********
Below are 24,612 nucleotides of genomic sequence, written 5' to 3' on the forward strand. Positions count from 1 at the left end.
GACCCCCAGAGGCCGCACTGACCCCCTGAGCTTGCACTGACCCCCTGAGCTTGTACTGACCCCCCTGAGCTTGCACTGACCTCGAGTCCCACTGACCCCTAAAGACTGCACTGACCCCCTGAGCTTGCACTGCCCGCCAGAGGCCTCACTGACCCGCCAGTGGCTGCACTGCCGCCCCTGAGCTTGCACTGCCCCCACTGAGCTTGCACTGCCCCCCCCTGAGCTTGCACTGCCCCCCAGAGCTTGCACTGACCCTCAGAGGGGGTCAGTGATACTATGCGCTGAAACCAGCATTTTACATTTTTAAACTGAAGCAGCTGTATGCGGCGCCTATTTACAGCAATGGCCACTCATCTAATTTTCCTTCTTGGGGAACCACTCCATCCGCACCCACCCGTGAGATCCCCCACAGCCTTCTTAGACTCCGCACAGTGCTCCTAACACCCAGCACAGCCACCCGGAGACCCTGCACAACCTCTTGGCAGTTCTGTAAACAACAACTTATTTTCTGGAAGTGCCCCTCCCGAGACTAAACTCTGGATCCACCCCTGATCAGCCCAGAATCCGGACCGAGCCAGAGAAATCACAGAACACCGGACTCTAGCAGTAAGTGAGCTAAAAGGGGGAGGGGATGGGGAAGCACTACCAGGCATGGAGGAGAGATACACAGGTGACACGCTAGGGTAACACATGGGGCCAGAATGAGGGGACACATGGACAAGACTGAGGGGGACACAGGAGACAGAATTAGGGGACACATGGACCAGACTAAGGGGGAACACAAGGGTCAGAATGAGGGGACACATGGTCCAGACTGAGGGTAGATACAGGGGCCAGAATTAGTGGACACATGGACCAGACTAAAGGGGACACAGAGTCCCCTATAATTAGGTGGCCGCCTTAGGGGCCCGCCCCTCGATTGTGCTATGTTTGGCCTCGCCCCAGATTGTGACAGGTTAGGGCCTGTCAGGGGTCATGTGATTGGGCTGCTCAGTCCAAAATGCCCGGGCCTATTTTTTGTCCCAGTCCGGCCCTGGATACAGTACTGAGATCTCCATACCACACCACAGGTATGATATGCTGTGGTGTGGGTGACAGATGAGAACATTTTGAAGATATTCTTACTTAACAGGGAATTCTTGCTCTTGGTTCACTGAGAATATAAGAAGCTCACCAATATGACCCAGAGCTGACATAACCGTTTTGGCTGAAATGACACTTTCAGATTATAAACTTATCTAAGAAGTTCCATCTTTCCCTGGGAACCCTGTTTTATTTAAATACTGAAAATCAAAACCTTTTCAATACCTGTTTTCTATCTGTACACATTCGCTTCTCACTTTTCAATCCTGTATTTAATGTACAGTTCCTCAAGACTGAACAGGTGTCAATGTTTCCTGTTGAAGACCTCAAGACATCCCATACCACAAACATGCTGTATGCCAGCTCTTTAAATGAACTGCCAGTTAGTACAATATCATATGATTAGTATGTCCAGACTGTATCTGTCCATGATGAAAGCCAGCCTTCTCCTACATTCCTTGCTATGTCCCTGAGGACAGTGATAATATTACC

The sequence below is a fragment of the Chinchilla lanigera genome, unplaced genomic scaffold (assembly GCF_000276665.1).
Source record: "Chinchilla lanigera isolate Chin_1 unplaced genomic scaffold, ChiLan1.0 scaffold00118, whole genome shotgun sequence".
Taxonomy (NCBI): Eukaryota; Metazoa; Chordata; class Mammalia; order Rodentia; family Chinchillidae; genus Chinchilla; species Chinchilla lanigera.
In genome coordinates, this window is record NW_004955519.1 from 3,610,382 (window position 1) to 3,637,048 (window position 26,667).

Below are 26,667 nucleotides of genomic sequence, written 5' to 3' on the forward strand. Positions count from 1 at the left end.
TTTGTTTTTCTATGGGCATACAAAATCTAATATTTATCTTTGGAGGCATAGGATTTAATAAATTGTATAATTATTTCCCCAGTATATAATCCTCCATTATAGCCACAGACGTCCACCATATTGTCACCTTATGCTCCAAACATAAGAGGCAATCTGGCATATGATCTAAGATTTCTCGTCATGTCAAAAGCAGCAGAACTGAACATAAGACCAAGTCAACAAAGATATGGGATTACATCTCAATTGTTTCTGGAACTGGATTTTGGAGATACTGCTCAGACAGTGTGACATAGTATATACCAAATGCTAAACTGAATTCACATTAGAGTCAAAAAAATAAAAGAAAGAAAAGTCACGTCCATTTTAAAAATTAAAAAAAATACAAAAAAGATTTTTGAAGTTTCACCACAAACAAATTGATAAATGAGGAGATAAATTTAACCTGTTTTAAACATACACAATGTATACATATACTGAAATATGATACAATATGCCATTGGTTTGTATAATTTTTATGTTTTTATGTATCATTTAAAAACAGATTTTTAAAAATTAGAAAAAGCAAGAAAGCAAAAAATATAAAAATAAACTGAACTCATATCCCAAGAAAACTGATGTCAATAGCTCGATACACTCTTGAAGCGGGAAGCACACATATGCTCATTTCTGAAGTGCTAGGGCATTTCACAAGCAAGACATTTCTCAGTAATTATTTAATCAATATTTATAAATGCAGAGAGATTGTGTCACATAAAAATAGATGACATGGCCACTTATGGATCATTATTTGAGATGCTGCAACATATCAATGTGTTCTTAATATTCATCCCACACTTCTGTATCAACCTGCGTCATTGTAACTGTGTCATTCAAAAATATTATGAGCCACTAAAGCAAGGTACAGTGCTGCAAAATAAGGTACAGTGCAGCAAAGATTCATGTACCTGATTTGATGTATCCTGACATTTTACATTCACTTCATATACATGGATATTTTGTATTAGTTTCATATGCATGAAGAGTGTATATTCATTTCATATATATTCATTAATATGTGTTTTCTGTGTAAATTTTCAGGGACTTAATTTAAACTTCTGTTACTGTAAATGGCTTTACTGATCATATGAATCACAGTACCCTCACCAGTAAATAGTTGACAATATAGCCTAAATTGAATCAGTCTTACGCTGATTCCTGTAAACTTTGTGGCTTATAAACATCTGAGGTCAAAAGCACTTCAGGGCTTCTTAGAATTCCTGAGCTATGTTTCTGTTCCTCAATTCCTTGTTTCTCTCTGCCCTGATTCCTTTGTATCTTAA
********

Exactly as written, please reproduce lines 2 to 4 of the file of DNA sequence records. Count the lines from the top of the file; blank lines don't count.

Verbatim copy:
GACCCCCAGAGGCCGCACTGACCCCCTGAGCTTGCACTGACCCCCTGAGCTTGTACTGACCCCCCTGAGCTTGCACTGACCTCGAGTCCCACTGACCCCTAAAGACTGCACTGACCCCCTGAGCTTGCACTGCCCGCCAGAGGCCTCACTGACCCGCCAGTGGCTGCACTGCCGCCCCTGAGCTTGCACTGCCCCCACTGAGCTTGCACTGCCCCCCCCTGAGCTTGCACTGCCCCCCAGAGCTTGCACTGACCCTCAGAGGGGGTCAGTGATACTATGCGCTGAAACCAGCATTTTACATTTTTAAACTGAAGCAGCTGTATGCGGCGCCTATTTACAGCAATGGCCACTCATCTAATTTTCCTTCTTGGGGAACCACTCCATCCGCACCCACCCGTGAGATCCCCCACAGCCTTCTTAGACTCCGCACAGTGCTCCTAACACCCAGCACAGCCACCCGGAGACCCTGCACAACCTCTTGGCAGTTCTGTAAACAACAACTTATTTTCTGGAAGTGCCCCTCCCGAGACTAAACTCTGGATCCACCCCTGATCAGCCCAGAATCCGGACCGAGCCAGAGAAATCACAGAACACCGGACTCTAGCAGTAAGTGAGCTAAAAGGGGGAGGGGATGGGGAAGCACTACCAGGCATGGAGGAGAGATACACAGGTGACACGCTAGGGTAACACATGGGGCCAGAATGAGGGGACACATGGACAAGACTGAGGGGGACACAGGAGACAGAATTAGGGGACACATGGACCAGACTAAGGGGGAACACAAGGGTCAGAATGAGGGGACACATGGTCCAGACTGAGGGTAGATACAGGGGCCAGAATTAGTGGACACATGGACCAGACTAAAGGGGACACAGAGTCCCCTATAATTAGGTGGCCGCCTTAGGGGCCCGCCCCTCGATTGTGCTATGTTTGGCCTCGCCCCAGATTGTGACAGGTTAGGGCCTGTCAGGGGTCATGTGATTGGGCTGCTCAGTCCAAAATGCCCGGGCCTATTTTTTGTCCCAGTCCGGCCCTGGATACAGTACTGAGATCTCCATACCACACCACAGGTATGATATGCTGTGGTGTGGGTGACAGATGAGAACATTTTGAAGATATTCTTACTTAACAGGGAATTCTTGCTCTTGGTTCACTGAGAATATAAGAAGCTCACCAATATGACCCAGAGCTGACATAACCGTTTTGGCTGAAATGACACTTTCAGATTATAAACTTATCTAAGAAGTTCCATCTTTCCCTGGGAACCCTGTTTTATTTAAATACTGAAAATCAAAACCTTTTCAATACCTGTTTTCTATCTGTACACATTCGCTTCTCACTTTTCAATCCTGTATTTAATGTACAGTTCCTCAAGACTGAACAGGTGTCAATGTTTCCTGTTGAAGACCTCAAGACATCCCATACCACAAACATGCTGTATGCCAGCTCTTTAAATGAACTGCCAGTTAGTACAATATCATATGATTAGTATGTCCAGACTGTATCTGTCCATGATGAAAGCCAGCCTTCTCCTACATTCCTTGCTATGTCCCTGAGGACAGTGATAATATTACC

The sequence below is a fragment of the Chinchilla lanigera genome, unplaced genomic scaffold (assembly GCF_000276665.1).
Source record: "Chinchilla lanigera isolate Chin_1 unplaced genomic scaffold, ChiLan1.0 scaffold00118, whole genome shotgun sequence".